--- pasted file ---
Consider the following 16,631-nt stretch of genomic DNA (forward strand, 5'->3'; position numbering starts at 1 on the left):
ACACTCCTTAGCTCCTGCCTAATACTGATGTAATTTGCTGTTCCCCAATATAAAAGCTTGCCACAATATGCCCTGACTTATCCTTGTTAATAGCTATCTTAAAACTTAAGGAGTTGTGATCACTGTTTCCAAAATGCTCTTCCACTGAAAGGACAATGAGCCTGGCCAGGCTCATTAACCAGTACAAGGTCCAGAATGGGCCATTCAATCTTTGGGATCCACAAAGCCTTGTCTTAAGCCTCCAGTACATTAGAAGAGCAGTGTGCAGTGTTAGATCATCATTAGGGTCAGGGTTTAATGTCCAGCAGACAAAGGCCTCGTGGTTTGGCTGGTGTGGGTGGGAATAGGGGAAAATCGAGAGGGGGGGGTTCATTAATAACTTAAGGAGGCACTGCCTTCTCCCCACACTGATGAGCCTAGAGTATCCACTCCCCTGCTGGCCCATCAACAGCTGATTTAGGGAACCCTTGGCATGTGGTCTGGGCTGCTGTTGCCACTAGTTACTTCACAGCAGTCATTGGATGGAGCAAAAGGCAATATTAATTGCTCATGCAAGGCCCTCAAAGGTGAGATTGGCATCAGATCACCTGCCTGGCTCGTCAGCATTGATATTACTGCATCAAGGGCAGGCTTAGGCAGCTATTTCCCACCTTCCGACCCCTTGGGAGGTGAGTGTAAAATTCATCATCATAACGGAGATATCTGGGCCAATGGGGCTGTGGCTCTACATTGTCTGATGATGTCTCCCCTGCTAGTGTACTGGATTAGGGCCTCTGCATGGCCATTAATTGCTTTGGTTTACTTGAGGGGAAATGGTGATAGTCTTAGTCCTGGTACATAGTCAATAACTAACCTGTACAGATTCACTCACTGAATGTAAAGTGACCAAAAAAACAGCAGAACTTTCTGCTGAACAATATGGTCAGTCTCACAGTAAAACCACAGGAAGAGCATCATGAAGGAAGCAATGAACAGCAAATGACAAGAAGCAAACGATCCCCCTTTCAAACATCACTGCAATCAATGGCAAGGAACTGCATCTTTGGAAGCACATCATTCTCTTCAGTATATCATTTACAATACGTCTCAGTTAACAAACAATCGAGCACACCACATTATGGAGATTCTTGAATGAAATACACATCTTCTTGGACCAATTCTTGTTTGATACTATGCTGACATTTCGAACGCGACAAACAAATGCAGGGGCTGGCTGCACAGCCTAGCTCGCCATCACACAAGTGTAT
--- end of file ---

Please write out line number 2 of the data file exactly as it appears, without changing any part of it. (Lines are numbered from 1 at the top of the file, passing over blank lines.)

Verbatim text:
ACACTCCTTAGCTCCTGCCTAATACTGATGTAATTTGCTGTTCCCCAATATAAAAGCTTGCCACAATATGCCCTGACTTATCCTTGTTAATAGCTATCTTAAAACTTAAGGAGTTGTGATCACTGTTTCCAAAATGCTCTTCCACTGAAAGGACAATGAGCCTGGCCAGGCTCATTAACCAGTACAAGGTCCAGAATGGGCCATTCAATCTTTGGGATCCACAAAGCCTTGTCTTAAGCCTCCAGTACATTAGAAGAGCAGTGTGCAGTGTTAGATCATCATTAGGGTCAGGGTTTAATGTCCAGCAGACAAAGGCCTCGTGGTTTGGCTGGTGTGGGTGGGAATAGGGGAAAATCGAGAGGGGGGGGTTCATTAATAACTTAAGGAGGCACTGCCTTCTCCCCACACTGATGAGCCTAGAGTATCCACTCCCCTGCTGGCCCATCAACAGCTGATTTAGGGAACCCTTGGCATGTGGTCTGGGCTGCTGTTGCCACTAGTTACTTCACAGCAGTCATTGGATGGAGCAAAAGGCAATATTAATTGCTCATGCAAGGCCCTCAAAGGTGAGATTGGCATCAGATCACCTGCCTGGCTCGTCAGCATTGATATTACTGCATCAAGGGCAGGCTTAGGCAGCTATTTCCCACCTTCCGACCCCTTGGGAGGTGAGTGTAAAATTCATCATCATAACGGAGATATCTGGGCCAATGGGGCTGTGGCTCTACATTGTCTGATGATGTCTCCCCTGCTAGTGTACTGGATTAGGGCCTCTGCATGGCCATTAATTGCTTTGGTTTACTTGAGGGGAAATGGTGATAGTCTTAGTCCTGGTACATAGTCAATAACTAACCTGTACAGATTCACTCACTGAATGTAAAGTGACCAAAAAAACAGCAGAACTTTCTGCTGAACAATATGGTCAGTCTCACAGTAAAACCACAGGAAGAGCATCATGAAGGAAGCAATGAACAGCAAATGACAAGAAGCAAACGATCCCCCTTTCAAACATCACTGCAATCAATGGCAAGGAACTGCATCTTTGGAAGCACATCATTCTCTTCAGTATATCATTTACAATACGTCTCAGTTAACAAACAATCGAGCACACCACATTATGGAGATTCTTGAATGAAATACACATCTTCTTGGACCAATTCTTGTTTGATACTATGCTGACATTTCGAACGCGACAAACAAATGCAGGGGCTGGCTGCACAGCCTAGCTCGCCATCACACAAGTGTAT